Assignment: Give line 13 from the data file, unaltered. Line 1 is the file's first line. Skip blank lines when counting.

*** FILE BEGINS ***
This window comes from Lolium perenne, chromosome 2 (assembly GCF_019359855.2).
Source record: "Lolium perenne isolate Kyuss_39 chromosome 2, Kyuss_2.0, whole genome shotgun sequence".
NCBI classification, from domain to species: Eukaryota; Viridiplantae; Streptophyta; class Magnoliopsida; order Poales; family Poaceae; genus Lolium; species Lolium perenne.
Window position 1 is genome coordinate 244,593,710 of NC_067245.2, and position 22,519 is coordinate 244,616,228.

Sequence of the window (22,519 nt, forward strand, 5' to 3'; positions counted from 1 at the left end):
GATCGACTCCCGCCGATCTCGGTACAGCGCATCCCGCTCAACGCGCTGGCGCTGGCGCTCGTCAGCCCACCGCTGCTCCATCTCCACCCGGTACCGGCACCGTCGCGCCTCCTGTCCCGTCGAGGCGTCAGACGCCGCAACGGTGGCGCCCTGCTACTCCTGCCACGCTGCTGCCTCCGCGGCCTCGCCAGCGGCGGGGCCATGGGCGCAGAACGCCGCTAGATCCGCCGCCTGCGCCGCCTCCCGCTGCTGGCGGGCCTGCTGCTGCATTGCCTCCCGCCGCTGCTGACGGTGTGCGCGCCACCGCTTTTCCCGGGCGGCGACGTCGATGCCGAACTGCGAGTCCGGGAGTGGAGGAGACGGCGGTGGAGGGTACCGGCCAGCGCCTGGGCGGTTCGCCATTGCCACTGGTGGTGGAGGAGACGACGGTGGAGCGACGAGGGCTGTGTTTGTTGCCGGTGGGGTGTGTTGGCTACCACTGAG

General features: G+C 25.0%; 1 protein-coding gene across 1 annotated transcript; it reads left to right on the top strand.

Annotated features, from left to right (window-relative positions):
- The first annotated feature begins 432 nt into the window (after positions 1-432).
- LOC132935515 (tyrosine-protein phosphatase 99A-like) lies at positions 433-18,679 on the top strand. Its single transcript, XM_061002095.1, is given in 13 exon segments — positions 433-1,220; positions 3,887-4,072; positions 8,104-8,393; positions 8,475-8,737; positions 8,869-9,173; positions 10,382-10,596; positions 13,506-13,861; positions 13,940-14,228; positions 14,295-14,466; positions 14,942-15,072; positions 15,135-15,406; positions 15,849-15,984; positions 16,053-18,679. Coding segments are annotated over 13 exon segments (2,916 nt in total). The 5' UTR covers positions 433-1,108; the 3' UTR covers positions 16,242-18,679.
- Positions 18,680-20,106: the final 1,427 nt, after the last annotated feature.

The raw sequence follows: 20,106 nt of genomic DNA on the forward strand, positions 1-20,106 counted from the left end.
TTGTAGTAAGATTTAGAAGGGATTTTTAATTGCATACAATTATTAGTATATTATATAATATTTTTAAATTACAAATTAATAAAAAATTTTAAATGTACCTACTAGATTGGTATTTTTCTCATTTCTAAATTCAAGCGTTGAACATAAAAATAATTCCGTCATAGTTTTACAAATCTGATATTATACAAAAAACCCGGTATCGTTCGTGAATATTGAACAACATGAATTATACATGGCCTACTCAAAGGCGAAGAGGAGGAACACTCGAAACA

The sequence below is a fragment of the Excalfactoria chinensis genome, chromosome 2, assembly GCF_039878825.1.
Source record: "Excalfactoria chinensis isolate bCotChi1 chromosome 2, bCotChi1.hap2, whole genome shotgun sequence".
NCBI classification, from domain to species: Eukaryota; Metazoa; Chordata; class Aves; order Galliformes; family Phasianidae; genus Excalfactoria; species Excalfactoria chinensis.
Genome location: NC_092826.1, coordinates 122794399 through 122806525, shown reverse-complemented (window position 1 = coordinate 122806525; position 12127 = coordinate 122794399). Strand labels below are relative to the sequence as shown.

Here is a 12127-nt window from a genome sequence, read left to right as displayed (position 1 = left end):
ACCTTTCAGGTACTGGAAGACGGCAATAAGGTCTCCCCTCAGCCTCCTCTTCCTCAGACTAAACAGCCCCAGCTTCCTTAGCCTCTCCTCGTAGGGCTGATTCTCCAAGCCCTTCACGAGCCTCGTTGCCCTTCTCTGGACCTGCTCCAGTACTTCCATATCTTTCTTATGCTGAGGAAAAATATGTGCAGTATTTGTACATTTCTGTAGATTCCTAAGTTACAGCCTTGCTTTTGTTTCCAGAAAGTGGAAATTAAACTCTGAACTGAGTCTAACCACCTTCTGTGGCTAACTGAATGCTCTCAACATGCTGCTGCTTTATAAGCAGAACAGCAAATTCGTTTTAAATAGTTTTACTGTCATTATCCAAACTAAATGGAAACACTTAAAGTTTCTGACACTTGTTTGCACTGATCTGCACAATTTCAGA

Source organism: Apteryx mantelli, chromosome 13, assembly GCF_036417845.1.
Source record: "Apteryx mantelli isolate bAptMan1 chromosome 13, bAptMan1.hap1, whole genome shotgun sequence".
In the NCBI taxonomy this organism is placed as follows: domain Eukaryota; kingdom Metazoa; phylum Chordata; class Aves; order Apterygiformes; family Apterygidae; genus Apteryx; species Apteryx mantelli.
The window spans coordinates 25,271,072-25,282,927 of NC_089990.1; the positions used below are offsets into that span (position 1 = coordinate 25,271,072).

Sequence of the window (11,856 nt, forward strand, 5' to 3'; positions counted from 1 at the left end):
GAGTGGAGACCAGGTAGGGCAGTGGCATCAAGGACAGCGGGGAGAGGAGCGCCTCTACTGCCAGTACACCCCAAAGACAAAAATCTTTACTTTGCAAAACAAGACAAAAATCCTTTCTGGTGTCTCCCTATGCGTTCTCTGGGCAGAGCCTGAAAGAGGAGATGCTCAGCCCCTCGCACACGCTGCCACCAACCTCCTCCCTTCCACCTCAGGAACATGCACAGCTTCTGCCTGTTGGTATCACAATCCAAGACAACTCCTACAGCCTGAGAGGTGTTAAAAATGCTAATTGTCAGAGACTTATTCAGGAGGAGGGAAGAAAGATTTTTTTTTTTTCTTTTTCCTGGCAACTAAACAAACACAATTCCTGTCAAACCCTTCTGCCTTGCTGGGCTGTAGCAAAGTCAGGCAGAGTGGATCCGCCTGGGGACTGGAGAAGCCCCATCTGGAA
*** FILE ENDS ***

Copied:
TTGTAGTAAGATTTAGAAGGGATTTTTAATTGCATACAATTATTAGTATATTATATAATATTTTTAAATTACAAATTAATAAAAAATTTTAAATGTACCTACTAGATTGGTATTTTTCTCATTTCTAAATTCAAGCGTTGAACATAAAAATAATTCCGTCATAGTTTTACAAATCTGATATTATACAAAAAACCCGGTATCGTTCGTGAATATTGAACAACATGAATTATACATGGCCTACTCAAAGGCGAAGAGGAGGAACACTCGAAACA